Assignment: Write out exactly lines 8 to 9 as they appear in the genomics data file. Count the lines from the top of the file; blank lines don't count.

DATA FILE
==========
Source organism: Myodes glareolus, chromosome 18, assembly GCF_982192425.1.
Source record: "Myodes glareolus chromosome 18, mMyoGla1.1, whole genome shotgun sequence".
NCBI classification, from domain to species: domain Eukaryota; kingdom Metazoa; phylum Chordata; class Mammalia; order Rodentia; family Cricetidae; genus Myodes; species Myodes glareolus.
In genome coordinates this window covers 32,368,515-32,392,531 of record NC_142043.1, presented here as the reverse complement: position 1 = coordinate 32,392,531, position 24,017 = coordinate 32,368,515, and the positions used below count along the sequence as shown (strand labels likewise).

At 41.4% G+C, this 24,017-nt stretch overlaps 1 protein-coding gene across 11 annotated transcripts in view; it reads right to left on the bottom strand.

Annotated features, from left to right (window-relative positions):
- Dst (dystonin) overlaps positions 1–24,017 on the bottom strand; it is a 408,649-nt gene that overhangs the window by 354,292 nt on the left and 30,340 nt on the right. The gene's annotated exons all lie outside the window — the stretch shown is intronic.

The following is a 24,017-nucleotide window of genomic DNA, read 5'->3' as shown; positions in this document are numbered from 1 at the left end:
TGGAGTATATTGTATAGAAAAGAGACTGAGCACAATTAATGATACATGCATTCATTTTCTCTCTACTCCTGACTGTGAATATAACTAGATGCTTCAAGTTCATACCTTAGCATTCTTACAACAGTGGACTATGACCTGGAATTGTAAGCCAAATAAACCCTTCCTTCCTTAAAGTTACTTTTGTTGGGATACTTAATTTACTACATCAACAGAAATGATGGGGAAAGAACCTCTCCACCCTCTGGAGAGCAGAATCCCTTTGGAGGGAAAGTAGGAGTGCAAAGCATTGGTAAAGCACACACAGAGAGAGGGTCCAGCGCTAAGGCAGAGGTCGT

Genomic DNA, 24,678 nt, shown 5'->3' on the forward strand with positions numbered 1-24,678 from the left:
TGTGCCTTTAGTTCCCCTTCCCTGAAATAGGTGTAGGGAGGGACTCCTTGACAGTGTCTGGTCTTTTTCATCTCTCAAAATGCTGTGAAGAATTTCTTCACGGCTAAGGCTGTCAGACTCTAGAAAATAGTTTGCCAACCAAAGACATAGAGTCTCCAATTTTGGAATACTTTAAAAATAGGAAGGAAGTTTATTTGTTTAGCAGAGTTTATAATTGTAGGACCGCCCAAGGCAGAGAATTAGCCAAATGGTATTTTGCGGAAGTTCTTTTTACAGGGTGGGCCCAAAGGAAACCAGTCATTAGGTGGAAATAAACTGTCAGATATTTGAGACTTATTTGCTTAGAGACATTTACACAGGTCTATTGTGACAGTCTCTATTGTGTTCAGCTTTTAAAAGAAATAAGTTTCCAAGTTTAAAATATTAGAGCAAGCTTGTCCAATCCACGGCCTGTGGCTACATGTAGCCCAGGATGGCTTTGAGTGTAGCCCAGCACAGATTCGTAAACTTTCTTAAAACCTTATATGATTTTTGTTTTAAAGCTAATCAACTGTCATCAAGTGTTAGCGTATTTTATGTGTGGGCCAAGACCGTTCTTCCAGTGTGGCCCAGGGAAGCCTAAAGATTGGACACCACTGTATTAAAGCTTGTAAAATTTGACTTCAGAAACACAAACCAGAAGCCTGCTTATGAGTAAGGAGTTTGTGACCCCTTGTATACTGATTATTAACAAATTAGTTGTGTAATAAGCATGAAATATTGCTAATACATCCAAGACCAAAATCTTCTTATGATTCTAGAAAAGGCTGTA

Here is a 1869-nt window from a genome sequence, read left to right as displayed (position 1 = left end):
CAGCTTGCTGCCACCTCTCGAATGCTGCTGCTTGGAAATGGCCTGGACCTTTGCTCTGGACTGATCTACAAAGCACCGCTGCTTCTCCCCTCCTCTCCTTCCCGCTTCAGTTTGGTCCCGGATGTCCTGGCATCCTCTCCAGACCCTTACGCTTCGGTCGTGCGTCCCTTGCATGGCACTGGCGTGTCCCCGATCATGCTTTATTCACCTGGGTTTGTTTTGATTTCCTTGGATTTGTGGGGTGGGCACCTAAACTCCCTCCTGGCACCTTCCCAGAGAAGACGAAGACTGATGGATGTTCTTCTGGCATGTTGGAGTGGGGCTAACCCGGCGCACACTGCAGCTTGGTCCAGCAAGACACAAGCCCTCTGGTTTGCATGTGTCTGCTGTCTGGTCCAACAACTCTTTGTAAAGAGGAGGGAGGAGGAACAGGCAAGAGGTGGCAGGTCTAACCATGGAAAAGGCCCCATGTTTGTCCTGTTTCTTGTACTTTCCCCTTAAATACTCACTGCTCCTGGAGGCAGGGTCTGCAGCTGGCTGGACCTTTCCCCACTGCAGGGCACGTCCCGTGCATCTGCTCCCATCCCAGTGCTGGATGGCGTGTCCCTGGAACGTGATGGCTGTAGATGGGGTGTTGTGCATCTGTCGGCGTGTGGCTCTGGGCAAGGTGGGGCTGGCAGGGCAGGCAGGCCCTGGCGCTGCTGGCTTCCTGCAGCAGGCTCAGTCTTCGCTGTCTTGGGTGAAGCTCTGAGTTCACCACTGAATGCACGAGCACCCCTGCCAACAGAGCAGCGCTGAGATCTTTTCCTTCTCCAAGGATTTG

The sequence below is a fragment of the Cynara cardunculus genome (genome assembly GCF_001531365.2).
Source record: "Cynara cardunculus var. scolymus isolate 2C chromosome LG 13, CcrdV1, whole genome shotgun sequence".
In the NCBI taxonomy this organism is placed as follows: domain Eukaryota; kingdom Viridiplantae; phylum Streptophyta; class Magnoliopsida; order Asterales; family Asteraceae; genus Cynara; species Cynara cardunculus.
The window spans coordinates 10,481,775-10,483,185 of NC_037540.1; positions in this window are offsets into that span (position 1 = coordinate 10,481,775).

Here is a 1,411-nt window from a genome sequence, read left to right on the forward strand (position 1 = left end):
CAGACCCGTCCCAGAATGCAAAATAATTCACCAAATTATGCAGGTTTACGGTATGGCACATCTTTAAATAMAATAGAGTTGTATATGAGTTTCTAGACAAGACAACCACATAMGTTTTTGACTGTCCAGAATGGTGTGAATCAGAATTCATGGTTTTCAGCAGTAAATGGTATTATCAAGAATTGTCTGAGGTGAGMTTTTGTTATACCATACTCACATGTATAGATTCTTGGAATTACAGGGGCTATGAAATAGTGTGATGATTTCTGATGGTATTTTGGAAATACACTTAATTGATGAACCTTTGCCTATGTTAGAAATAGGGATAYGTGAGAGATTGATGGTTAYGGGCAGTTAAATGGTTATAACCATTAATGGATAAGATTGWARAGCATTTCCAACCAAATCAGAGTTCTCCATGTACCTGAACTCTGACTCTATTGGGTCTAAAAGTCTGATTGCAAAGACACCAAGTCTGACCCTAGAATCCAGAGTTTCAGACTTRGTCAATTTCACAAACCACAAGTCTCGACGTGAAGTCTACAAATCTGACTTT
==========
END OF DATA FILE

The following is a 24,017-nucleotide window of genomic DNA, read 5'->3' as shown; positions in this document are numbered from 1 at the left end:
TGGAGTATATTGTATAGAAAAGAGACTGAGCACAATTAATGATACATGCATTCATTTTCTCTCTACTCCTGACTGTGAATATAACTAGATGCTTCAAGTTCATACCTTAGCATTCTTACAACAGTGGACTATGACCTGGAATTGTAAGCCAAATAAACCCTTCCTTCCTTAAAGTTACTTTTGTTGGGATACTTAATTTACTACATCAACAGAAATGATGGGGAAAGAACCTCTCCACCCTCTGGAGAGCAGAATCCCTTTGGAGGGAAAGTAGGAGTGCAAAGCATTGGTAAAGCACACACAGAGAGAGGGTCCAGCGCTAAGGCAGAGGTCGT